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Paper   IPM / Cognitive Sciences / 16844
School of Cognitive Sciences
  Title:   rsfMRI based evidence for functional connectivity alterations in adults with developmental stuttering
1.  S. Shojaeilangari
2.  N. Radman
3.  M. Taghizadeh
4.  H. Soltanian-Zadeh
  Status:   Published
  Journal: Heliyon
  Vol.:  7
  Year:  2021
  Supported by:  IPM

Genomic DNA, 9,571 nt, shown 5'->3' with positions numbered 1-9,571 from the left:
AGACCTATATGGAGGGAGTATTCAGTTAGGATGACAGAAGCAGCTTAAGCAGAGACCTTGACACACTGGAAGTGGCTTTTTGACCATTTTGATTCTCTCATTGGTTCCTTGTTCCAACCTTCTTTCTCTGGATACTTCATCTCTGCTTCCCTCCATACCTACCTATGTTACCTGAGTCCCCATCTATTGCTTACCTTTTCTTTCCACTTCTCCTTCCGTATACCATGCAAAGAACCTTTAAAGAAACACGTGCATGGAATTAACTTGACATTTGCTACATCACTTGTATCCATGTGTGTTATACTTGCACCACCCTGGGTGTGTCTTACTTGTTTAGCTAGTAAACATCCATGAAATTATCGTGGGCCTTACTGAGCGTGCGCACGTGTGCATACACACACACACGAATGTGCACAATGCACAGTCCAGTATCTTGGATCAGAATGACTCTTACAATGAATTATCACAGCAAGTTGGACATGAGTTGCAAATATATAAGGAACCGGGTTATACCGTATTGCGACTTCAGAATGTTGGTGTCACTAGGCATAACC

Persistent developmental stuttering (PDS) is defined as a speech disorder mainly characterized by intermittent involuntary disruption in normal fluency, time patterning, and rhythm of speech. Although extensive functional neuroimaging studies have explored brain activation alterations in stuttering, the main affected brain regions/networks in PDS still remain unclear. Here, using functional magnetic resonance imaging (fMRI), we investigated resting-state whole-brain functional connectivity of 15 adults who stutter (PDS group) and 15 age-matched control individuals to reveal the connectivity abnormalities associated with stuttering. We were also interested in exploring how the severity of stuttering varies across individuals to understand the compensatory mechanism of connectivity pattern in patients showing less symptoms. Our results revealed decreased connectivity of left frontal pole and left middle frontal gyrus (MidFG) with right precentral/postcentral gyrus in stuttering individuals compared with control participants, while less symptomatic PDS individuals showed greater functional connectivity between left MidFG and left caudate. Additionally, our finding indicated reduced connectivity in the PDS group between the left superior temporal gyrus (STG) and several brain regions including the right limbic lobe, right fusiform, and right cerebellum, as well as the left middle temporal gyrus (MTG). We also observed that PDS individuals with less severe symptoms had stronger connectivity between right MTG and several left hemispheric regions including inferior frontal gyrus (IFG) and STG. The connectivity between right fronto-orbital and right MTG was also negatively correlated with stuttering severity. These findings may suggest the involvement of right MTG and left MidFG in successful compensatory mechanisms in more fluent stutterers.

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